NotesFAQContact Us
Collection
Advanced
Search Tips
Back to results
Peer reviewed Peer reviewed
Direct linkDirect link
ERIC Number: EJ1084014
Record Type: Journal
Publication Date: 2016
Pages: 12
Abstractor: As Provided
Reference Count: 56
ISBN: N/A
ISSN: ISSN-1740-8989
Moving into and out of High-Performance Sport: The Cultural Learning of an Artistic Gymnast
Barker-Ruchti, Natalie; Schubring, Astrid
Physical Education and Sport Pedagogy, v21 n1 p69-80 2016
Background: High-performance sport has been described as a formative environment through which athletes learn sporting skills but also develop athletic selves. Within this process, career movements related to selection for and de-selection from representative teams constitute critical moments. Further, retirement from sport can be problematic as the athletic self becomes "obsolete". This dilemma is acute in sports that demand an early entry, extreme time investments and a high risk of retirement before adulthood. Women's artistic gymnastics (WAG) is such a sport. Purpose and scope: This article considers an artistic gymnast's (Marie) experiences of movement into and out of this sport. Marie's construction and reconstruction of her athletic self when she entered gymnastics at the age of six, relocated to a different city in order to train with the national team at the age of 15, and retired from the sport one year later receives particular attention. Method and theoretical perspective: An in-depth biographical interview was conducted with Marie. Further, the first author's personal knowledge of this gymnast's career experiences was used for contextualisation. The analysis of data involved the identification of learning outcomes during her time in high-performance WAG and post-retirement. Storied accounts surrounding the key learning experiences were compiled. In order to understand Marie's learning, cultural perspective of learning developed by education scholars and the respective metaphors of "learning as becoming" and "horizons for action" and "horizons of learning" are employed. Findings: Marie's choice of relocating to train with the national team involved her assuming a temporary orientation towards the requirements of the high-performance WAG context she entered. To achieve this, Marie suppressed the dispositions she had brought to this setting and adjusted her training philosophy, relationship with her coach, diet and socialising. Further, despite Marie intending to only momentarily adjust to the practices of the high-performance context, her learning was deep. Upon retiring from gymnastics, she could not leave the high-performance gymnastics self behind. The subsequent process to adjust to life without gymnastics was difficult and testing, and could only be realised with professional treatment. Conclusion: Learning in sport is not limited to athletic skills. Athletes' selves are formed in interaction with sporting contexts and actors. This embodiment can become durable and cause significant conflict when moving out of sport. To handle life without sport, adjustment may be challenging and lengthy. Recommendations: Sporting cultures should allow for more interactive learning and athlete diversity. Coaching practices that allow athletes to voice difficulties should be provided. Athletes should be encouraged to reflect upon their sporting experiences and upon leaving high-performance sport, should be (professionally) supported.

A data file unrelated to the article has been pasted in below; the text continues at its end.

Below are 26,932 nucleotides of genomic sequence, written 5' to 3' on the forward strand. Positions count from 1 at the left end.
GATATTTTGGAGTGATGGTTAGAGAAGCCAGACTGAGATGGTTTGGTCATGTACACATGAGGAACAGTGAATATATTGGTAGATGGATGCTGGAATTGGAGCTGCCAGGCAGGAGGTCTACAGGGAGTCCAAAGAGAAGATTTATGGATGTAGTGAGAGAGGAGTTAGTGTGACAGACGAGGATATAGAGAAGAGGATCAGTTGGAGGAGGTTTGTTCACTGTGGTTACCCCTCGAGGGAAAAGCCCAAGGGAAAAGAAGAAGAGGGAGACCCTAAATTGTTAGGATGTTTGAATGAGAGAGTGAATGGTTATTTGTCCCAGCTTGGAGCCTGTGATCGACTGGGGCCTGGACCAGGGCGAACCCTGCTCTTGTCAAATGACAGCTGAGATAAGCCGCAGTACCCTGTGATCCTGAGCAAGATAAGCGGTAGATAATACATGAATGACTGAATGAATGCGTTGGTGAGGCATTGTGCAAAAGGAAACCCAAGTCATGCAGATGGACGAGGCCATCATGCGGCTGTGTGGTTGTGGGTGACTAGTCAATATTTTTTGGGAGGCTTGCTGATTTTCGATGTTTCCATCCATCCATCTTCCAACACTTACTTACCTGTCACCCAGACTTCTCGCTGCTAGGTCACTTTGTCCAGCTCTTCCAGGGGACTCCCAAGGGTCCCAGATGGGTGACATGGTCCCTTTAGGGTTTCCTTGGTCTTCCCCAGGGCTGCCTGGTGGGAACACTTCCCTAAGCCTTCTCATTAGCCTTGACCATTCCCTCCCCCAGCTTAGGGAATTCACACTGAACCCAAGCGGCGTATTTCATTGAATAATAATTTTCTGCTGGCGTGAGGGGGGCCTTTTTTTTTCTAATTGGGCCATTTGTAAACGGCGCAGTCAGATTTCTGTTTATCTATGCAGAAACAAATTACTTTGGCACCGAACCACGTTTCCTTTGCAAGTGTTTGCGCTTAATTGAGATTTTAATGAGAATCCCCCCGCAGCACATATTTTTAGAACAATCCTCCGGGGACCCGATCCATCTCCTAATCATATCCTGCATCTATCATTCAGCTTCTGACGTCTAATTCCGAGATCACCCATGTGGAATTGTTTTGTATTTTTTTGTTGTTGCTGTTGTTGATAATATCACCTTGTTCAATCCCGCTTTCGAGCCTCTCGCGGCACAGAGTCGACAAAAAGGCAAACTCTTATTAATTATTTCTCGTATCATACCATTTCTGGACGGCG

Routledge. Available from: Taylor & Francis, Ltd. 325 Chestnut Street Suite 800, Philadelphia, PA 19106. Tel: 800-354-1420; Fax: 215-625-2940; Web site: http://www.tandf.co.uk/journals
Publication Type: Journal Articles; Reports - Research
Education Level: N/A
Audience: N/A
Language: English
Sponsor: N/A
Authoring Institution: N/A